Jack-in-the-Pulpit: What’s Under the Hood?

This week’s blog post was written by Stewardship Technician Max Dunn

Over the past few weeks, the stewardship crew has been hard at work pulling garlic mustard. As we grid the parks for these pesky weeds my eyes are also searching for Jack-in-the-Pulpit. Since we are walking every square inch of the parks to eradicate garlic mustard, I figured I should take some time to appreciate another plant. Life is all about balance right?

Jack-in-the-Pulpit flowering structures are composed of a modified leaf called a spathe and a pillar-like spadix which houses many small flowers and eventually striking red berries.

Jack-in-the-Pulpit (Arisaema triphyllum) is a widespread, eccentric perennial of woodlands that varies greatly in pigmentation, alters its sex overtime, and holds insects captive. This plant is easily recognized by its flowering structure, which is equipped with a hooded spathe and a pillar-like spadix. The spathe is a modified leaf that wraps around the spadix. This leaf initially caught my attention while gridding for garlic mustard because of their unique color patterns, ranging from a pure pastel green to a combination of dark green and waxy maroon. I am most interested in the underside of the spathe hoods since they create beautiful patterns, especially when the waxy maroon pigmentation contrasts pastel green veins.

The spadix also varies in pigmentation, but I found they tend to be green in Oakland Township. This pillar-like structure contains small, closely-arranged flowers that are either male or female depending on the plant. Nutrient reserves in the plant’s below ground corm (a modified stem for energy storage) helps determine the sex of the flowers. Plants with small corms and fewer stored nutrients are male, while plants with larger corms and more nutrient reserves are female. Larger corms allow plants to produce a second set of leaves and invest energy in female flowers that will produce striking, inedible red berries that are on display in the fall.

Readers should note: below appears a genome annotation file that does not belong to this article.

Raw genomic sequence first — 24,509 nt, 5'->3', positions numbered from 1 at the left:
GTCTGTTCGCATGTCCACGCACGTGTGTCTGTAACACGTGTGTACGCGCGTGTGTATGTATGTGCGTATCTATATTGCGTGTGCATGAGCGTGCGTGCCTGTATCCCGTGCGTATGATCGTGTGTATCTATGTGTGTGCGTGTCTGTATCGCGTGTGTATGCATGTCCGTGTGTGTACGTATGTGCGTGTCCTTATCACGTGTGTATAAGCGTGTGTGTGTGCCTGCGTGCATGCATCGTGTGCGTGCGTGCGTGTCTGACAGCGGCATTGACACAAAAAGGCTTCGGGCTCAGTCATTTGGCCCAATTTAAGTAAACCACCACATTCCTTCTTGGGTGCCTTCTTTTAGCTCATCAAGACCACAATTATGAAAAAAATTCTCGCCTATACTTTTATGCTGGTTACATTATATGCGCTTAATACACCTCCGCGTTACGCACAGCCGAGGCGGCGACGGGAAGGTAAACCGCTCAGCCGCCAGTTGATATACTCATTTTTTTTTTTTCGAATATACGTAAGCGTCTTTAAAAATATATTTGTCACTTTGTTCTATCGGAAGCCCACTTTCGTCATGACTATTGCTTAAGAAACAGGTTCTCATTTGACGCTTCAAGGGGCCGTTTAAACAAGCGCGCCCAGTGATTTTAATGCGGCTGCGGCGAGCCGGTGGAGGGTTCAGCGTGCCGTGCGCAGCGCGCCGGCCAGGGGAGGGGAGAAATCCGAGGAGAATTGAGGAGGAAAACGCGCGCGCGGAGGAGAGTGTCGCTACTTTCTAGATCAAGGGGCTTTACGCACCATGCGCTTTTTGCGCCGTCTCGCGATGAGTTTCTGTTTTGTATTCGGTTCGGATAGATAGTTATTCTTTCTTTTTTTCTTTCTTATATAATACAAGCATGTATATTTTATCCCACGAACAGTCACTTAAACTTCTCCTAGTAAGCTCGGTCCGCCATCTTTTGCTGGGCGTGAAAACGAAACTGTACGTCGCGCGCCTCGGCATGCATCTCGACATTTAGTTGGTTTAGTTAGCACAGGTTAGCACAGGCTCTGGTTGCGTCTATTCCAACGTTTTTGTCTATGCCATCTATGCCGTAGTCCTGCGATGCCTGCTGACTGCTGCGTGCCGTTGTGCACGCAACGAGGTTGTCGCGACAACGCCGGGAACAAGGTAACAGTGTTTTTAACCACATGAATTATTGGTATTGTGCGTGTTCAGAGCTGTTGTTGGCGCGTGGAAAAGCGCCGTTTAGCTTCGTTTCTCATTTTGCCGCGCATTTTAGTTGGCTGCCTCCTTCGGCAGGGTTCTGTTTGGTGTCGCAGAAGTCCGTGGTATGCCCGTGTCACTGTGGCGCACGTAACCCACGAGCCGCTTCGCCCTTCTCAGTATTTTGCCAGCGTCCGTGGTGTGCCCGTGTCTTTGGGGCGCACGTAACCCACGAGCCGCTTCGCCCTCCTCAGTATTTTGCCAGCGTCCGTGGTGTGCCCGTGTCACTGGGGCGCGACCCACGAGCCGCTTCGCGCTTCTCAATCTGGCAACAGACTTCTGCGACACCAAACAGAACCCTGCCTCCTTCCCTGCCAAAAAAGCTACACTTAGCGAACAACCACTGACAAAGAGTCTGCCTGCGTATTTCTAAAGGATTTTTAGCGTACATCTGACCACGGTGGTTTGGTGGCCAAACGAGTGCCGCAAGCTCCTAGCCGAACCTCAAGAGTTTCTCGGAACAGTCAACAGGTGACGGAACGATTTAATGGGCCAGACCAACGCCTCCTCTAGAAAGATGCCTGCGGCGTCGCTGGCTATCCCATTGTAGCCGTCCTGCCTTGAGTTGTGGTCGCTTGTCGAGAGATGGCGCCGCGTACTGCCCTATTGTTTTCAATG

An interesting way to identify the sex of these plants is by looking at an insect trapping mechanism on the lower part of the spathe. Male spathes are equipped with a small little crook that allows pollen-covered insects like thrips and flies to easily exit and fly to a female flower. However, insects do not have an easy escape route in female plants since they lack this small crook in their spathe. With no easy escape these insects naturally spend more time near the flowers of the female spadix, frantically walking around and pollinating the flowers of the spadix more effectively.

These forest floor plants are an awesome sight if you take a second to look under the hood. The color variation of the spathes are beautiful and fascinating. If you catch a female at the right time you might just find a victim of successful pollination! Jack-in-the-Pulpit will be flowering for a couple more weeks so enjoy these unique plants before they finish flowering for the year. Comment below if you have a favorite Jack-in-the-Pulpit color variation!

13 thoughts on “Jack-in-the-Pulpit: What’s Under the Hood?

  1. Pingback: Little Wonders in Our Natural Areas | Natural Areas Notebook

  2. Max – Now I need to view our MANY Jack-in-the Pulpits more seriously. Thanks for you succinct story telling! Hope I find a maroon baby! Actually, these beauties grow abundantly here (NW MI). Always surrounded by “baby” Pulpits! They are in their prime right now. Are we lucky or what? Gerre Jaroch

    • Seek and you shall find! Leave another comment if you stumble upon a maroon one, I’d love to hear about it!

      Thank you for the support

  3. Thanks Max, so interesting!! My kindergarten students and I have been studying the lifecycle of plants. I’m excited to show them your pictures. The insect trapping capability and exit holes are sure to be a delight!
    Marion

  4. Thank you, Max! Interesting stuff! That’s quite a tricky way to pass pollen – the repeated attempts of the insects to escape from the male spathe and then a convenient exit hole! I gather that I could maybe also find a female plant by finding that trapped insect at the bottom of its spathe. Another little nature drama! I like the maroon and green hoods best. Fun info!

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